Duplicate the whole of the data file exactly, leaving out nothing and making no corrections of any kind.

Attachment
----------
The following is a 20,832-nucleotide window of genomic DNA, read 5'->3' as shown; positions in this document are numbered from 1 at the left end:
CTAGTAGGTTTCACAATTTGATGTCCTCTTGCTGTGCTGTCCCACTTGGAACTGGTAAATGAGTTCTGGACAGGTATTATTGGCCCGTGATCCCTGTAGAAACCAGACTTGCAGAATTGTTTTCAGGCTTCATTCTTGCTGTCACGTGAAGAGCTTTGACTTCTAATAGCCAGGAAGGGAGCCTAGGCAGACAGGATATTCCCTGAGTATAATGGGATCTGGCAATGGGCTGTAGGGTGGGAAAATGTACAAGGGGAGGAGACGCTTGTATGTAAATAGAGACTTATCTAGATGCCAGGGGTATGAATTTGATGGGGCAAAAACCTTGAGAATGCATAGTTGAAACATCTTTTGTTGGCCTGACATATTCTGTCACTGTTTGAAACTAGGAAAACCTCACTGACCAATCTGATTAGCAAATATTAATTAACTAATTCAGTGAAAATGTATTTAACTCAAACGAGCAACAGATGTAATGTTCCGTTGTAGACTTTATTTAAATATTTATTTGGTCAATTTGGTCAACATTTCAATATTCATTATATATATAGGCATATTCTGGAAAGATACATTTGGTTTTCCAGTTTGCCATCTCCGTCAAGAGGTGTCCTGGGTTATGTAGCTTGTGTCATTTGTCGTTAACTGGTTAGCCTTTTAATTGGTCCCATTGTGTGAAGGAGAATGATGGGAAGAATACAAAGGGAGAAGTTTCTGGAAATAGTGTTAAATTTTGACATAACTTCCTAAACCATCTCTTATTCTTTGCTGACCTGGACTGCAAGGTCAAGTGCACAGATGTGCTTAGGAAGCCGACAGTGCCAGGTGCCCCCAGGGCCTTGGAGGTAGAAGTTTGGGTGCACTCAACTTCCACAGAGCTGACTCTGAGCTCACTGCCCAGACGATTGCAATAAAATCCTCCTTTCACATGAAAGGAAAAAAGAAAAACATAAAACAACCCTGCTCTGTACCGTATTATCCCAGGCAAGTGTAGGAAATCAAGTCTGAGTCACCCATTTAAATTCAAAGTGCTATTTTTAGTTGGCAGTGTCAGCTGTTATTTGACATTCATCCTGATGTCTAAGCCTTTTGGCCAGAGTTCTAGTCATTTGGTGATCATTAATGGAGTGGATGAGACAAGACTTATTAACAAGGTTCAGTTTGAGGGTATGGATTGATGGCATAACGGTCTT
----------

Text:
The following is a 20,832-nucleotide window of genomic DNA, read 5'->3' as shown; positions in this document are numbered from 1 at the left end:
CTAGTAGGTTTCACAATTTGATGTCCTCTTGCTGTGCTGTCCCACTTGGAACTGGTAAATGAGTTCTGGACAGGTATTATTGGCCCGTGATCCCTGTAGAAACCAGACTTGCAGAATTGTTTTCAGGCTTCATTCTTGCTGTCACGTGAAGAGCTTTGACTTCTAATAGCCAGGAAGGGAGCCTAGGCAGACAGGATATTCCCTGAGTATAATGGGATCTGGCAATGGGCTGTAGGGTGGGAAAATGTACAAGGGGAGGAGACGCTTGTATGTAAATAGAGACTTATCTAGATGCCAGGGGTATGAATTTGATGGGGCAAAAACCTTGAGAATGCATAGTTGAAACATCTTTTGTTGGCCTGACATATTCTGTCACTGTTTGAAACTAGGAAAACCTCACTGACCAATCTGATTAGCAAATATTAATTAACTAATTCAGTGAAAATGTATTTAACTCAAACGAGCAACAGATGTAATGTTCCGTTGTAGACTTTATTTAAATATTTATTTGGTCAATTTGGTCAACATTTCAATATTCATTATATATATAGGCATATTCTGGAAAGATACATTTGGTTTTCCAGTTTGCCATCTCCGTCAAGAGGTGTCCTGGGTTATGTAGCTTGTGTCATTTGTCGTTAACTGGTTAGCCTTTTAATTGGTCCCATTGTGTGAAGGAGAATGATGGGAAGAATACAAAGGGAGAAGTTTCTGGAAATAGTGTTAAATTTTGACATAACTTCCTAAACCATCTCTTATTCTTTGCTGACCTGGACTGCAAGGTCAAGTGCACAGATGTGCTTAGGAAGCCGACAGTGCCAGGTGCCCCCAGGGCCTTGGAGGTAGAAGTTTGGGTGCACTCAACTTCCACAGAGCTGACTCTGAGCTCACTGCCCAGACGATTGCAATAAAATCCTCCTTTCACATGAAAGGAAAAAAGAAAAACATAAAACAACCCTGCTCTGTACCGTATTATCCCAGGCAAGTGTAGGAAATCAAGTCTGAGTCACCCATTTAAATTCAAAGTGCTATTTTTAGTTGGCAGTGTCAGCTGTTATTTGACATTCATCCTGATGTCTAAGCCTTTTGGCCAGAGTTCTAGTCATTTGGTGATCATTAATGGAGTGGATGAGACAAGACTTATTAACAAGGTTCAGTTTGAGGGTATGGATTGATGGCATAACGGTCTT